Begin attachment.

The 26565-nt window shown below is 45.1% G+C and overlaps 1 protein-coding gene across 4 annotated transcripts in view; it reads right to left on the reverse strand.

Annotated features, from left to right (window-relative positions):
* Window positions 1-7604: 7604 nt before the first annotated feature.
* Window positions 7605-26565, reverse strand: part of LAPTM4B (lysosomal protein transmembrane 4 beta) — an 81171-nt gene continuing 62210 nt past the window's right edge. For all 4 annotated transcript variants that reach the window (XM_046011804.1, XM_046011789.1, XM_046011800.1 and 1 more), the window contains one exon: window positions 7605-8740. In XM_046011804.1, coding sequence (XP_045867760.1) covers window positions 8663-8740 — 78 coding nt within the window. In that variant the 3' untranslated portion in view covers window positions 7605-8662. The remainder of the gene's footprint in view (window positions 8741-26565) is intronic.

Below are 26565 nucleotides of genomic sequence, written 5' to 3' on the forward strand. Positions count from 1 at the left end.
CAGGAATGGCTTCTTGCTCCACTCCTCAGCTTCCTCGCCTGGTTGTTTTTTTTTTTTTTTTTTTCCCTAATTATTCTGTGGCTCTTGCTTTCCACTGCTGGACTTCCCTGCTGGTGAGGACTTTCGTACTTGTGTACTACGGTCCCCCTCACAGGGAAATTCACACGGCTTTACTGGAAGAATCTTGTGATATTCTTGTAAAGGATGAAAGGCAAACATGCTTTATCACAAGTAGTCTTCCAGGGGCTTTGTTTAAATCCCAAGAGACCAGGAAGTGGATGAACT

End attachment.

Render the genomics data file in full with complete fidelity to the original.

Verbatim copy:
The 26565-nt window shown below is 45.1% G+C and overlaps 1 protein-coding gene across 4 annotated transcripts in view; it reads right to left on the reverse strand.

Annotated features, from left to right (window-relative positions):
* Window positions 1-7604: 7604 nt before the first annotated feature.
* Window positions 7605-26565, reverse strand: part of LAPTM4B (lysosomal protein transmembrane 4 beta) — an 81171-nt gene continuing 62210 nt past the window's right edge. For all 4 annotated transcript variants that reach the window (XM_046011804.1, XM_046011789.1, XM_046011800.1 and 1 more), the window contains one exon: window positions 7605-8740. In XM_046011804.1, coding sequence (XP_045867760.1) covers window positions 8663-8740 — 78 coding nt within the window. In that variant the 3' untranslated portion in view covers window positions 7605-8662. The remainder of the gene's footprint in view (window positions 8741-26565) is intronic.

Below are 26565 nucleotides of genomic sequence, written 5' to 3' on the forward strand. Positions count from 1 at the left end.
CAGGAATGGCTTCTTGCTCCACTCCTCAGCTTCCTCGCCTGGTTGTTTTTTTTTTTTTTTTTTTCCCTAATTATTCTGTGGCTCTTGCTTTCCACTGCTGGACTTCCCTGCTGGTGAGGACTTTCGTACTTGTGTACTACGGTCCCCCTCACAGGGAAATTCACACGGCTTTACTGGAAGAATCTTGTGATATTCTTGTAAAGGATGAAAGGCAAACATGCTTTATCACAAGTAGTCTTCCAGGGGCTTTGTTTAAATCCCAAGAGACCAGGAAGTGGATGAACT